Skull’s Vengeance

Welcome Linnea Tanner with an excerpt from her new book. Skull’s Vengeance (Series: Curse of Clansmen and Kings, Book 4)

@linneatanner @maryanneyarde #HistoricalFantasy #HistoricalFiction #HistoricalRomance #AncientRome #AncientBritannia #SkullsVengeance

Publication Date: 18 October 2022 / 402 pages

A Celtic warrior queen must do the impossible—defeat her sorcerer half-brother and claim the throne. But to do so, she must learn how to strike vengeance from her father’s skull.

AS FORETOLD BY HER FATHER in a vision, Catrin has become a battle-hardened warrior after her trials in the Roman legion and gladiatorial games. She must return to Britannia and pull the cursed dagger out of the serpent’s stone to fulfill her destiny. Only then can she unleash the vengeance from the ancient druids to destroy her evil half-brother, the powerful sorcerer, King Marrock. Always two steps ahead and seemingly unstoppable, Marrock can summon destructive natural forces to crush any rival trying to stop him and has charged his deadliest assassin to bring back Catrin’s head.

To have the slightest chance of beating Marrock, Catrin must forge alliances with former enemies, but she needs someone she can trust. Her only option is to seek military aid from Marcellus—her secret Roman husband. They rekindle their burning passion, but he is playing a deadly game in the political firestorm of the Julio-Claudian dynasty to support Catrin’s cause.

Ultimately, in order to defeat Marrock, Catrin must align herself with a dark druidess and learn how to summon forces from skulls to exact vengeance. But can she and Marcellus outmaneuver political enemies from Rome and Britannia in their quest to vanquish Marrock?

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Here’s an excerpt from the book:

Rome, 20 March, 28 AD

The theater where Catrin was to meet Marcellus reminded her of the area around the gladiatorial coliseum where she had fought in Lugdunum. Sensing a slight charge in her fingertips, she felt a thread lacing around her fingers. She recalled last night’s dream, when she’d visited the Wall of Lives. There, she’d meticulously tied Marcellus’s crimson life thread with her raven-black strand, securing it into a knot so they could stay together forever.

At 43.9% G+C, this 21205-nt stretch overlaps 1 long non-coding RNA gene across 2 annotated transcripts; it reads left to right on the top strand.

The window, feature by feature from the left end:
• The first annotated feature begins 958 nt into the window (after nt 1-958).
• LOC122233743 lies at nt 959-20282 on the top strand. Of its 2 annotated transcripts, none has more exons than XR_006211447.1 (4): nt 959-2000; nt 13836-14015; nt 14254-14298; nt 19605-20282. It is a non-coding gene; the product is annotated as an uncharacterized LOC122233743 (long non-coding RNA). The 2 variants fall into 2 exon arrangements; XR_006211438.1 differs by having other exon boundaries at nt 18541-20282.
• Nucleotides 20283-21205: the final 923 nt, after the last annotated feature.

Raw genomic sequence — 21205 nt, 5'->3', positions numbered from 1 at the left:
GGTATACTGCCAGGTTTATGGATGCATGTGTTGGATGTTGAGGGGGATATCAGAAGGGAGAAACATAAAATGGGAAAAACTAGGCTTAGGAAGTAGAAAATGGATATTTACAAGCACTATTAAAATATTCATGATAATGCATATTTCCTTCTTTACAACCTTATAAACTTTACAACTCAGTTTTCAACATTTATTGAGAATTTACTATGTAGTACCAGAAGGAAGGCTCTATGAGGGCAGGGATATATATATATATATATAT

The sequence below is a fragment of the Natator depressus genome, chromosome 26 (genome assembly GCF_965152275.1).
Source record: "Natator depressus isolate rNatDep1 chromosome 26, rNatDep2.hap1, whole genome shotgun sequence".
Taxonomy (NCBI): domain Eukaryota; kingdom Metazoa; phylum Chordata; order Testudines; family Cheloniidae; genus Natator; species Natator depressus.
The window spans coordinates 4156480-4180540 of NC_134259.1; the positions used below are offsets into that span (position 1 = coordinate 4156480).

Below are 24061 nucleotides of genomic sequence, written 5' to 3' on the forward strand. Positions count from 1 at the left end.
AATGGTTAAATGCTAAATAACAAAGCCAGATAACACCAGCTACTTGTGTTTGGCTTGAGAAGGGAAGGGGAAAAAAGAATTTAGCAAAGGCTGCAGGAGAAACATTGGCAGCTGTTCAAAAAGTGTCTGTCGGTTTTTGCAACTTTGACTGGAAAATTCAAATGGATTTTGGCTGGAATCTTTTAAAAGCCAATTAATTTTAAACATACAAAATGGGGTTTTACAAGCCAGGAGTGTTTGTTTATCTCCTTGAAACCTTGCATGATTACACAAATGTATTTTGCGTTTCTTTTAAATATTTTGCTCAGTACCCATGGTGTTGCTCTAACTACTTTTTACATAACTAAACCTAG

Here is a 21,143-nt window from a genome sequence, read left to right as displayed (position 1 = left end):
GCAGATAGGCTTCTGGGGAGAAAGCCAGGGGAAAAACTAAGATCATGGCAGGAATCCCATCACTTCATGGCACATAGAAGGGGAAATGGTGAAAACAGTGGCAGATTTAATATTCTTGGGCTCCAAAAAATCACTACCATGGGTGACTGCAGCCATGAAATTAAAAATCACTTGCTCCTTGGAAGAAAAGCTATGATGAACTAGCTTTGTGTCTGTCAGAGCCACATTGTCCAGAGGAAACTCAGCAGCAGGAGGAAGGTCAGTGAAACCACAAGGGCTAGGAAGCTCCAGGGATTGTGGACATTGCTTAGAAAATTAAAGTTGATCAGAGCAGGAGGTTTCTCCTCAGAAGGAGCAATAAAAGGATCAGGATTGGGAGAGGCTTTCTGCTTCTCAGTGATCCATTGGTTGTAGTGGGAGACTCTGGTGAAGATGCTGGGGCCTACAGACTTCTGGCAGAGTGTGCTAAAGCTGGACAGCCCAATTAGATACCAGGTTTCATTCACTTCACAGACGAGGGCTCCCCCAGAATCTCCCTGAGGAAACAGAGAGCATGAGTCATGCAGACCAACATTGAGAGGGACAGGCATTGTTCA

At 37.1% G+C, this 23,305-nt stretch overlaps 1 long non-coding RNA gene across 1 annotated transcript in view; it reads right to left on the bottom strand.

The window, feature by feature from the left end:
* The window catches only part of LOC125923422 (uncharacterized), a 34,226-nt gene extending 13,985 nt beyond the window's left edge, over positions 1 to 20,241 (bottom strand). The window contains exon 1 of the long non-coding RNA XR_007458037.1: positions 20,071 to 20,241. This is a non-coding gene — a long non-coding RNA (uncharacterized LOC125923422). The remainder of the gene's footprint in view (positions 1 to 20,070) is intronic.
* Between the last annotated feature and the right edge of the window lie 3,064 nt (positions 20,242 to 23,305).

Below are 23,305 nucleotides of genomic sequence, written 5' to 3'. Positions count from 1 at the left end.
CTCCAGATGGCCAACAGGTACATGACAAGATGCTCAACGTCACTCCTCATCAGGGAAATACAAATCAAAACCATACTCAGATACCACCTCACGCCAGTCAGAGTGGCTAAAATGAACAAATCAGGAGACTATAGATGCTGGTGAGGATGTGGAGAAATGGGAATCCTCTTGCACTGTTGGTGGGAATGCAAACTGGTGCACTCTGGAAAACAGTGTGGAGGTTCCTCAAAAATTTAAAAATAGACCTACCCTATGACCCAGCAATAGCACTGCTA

Yet, no matter how often she had rewoven Marcellus’s thread to extend his life, fate always pulled his thread out of her fingertips to redirect his destiny. And now, she sensed heat radiating into the palm of her right hand and envisioned the dagger she had thrust into the serpent stone on the white hills in her homeland. In her heart, she knew the curse etched on the blade was transforming, and she could not defy her destiny to return home and overthrow Marrock. Her half brother now taunted her in nightmares, carrying the three skulls of her parents and eldest sister in his arms. In the visions, lightning sparked in and out of their eye sockets like serpents as Marrock’s facial scars disappeared.

Does Marrock now control my fate?

She lightly rubbed the bronze plate identifying the multi-arched structure as the Theater of Marcellus. A foreboding sense of doom clouded over her as she recalled Marcellus telling her in Britannia that he feared dying young like his namesake. It seemed ominous that Marcellus had asked her to meet him here.

Are we lovers playing roles in a tragic play? she wondered.

Their love was so strong, and Catrin swore that not even the gods could sever their bond—not in this lifetime or the next.

Blasphemy to defy the gods!

Catrin was pulled out of her contemplation when Cynwrig asked, “How can Marcellus spot us in such a large crowd?”

“He’ll find us,” she assured Cynwrig, although she also felt unsettled that he was so late. The daylight was now fading into dusk.

Did he have a mishap?

Cynwrig raised the eyebrow on the unscarred side of his face. “I don’t like the way people are looking at us.”

“It’s your appearance,” Catrin said with a chuckle. “They don’t want to meet your fate.”

“Is that so? I’m ready to leave this godforsaken city. Too many people gawking at my face,” Cynwrig grumbled.

“Let’s stay a little longer.”

Catrin studied the theatergoers waiting to enter the amphitheater through the archways. Noblemen wearing purple-striped, white togas over full-length tunics escorted bejeweled women. Many of the noble-women modestly covered their heads with pale-colored palla draped down the backs of their heads as veils. Other heavily made-up women flashed brightly colored togas over sheer, knee-length tunics, with long, gold chains hanging loosely down to their waists.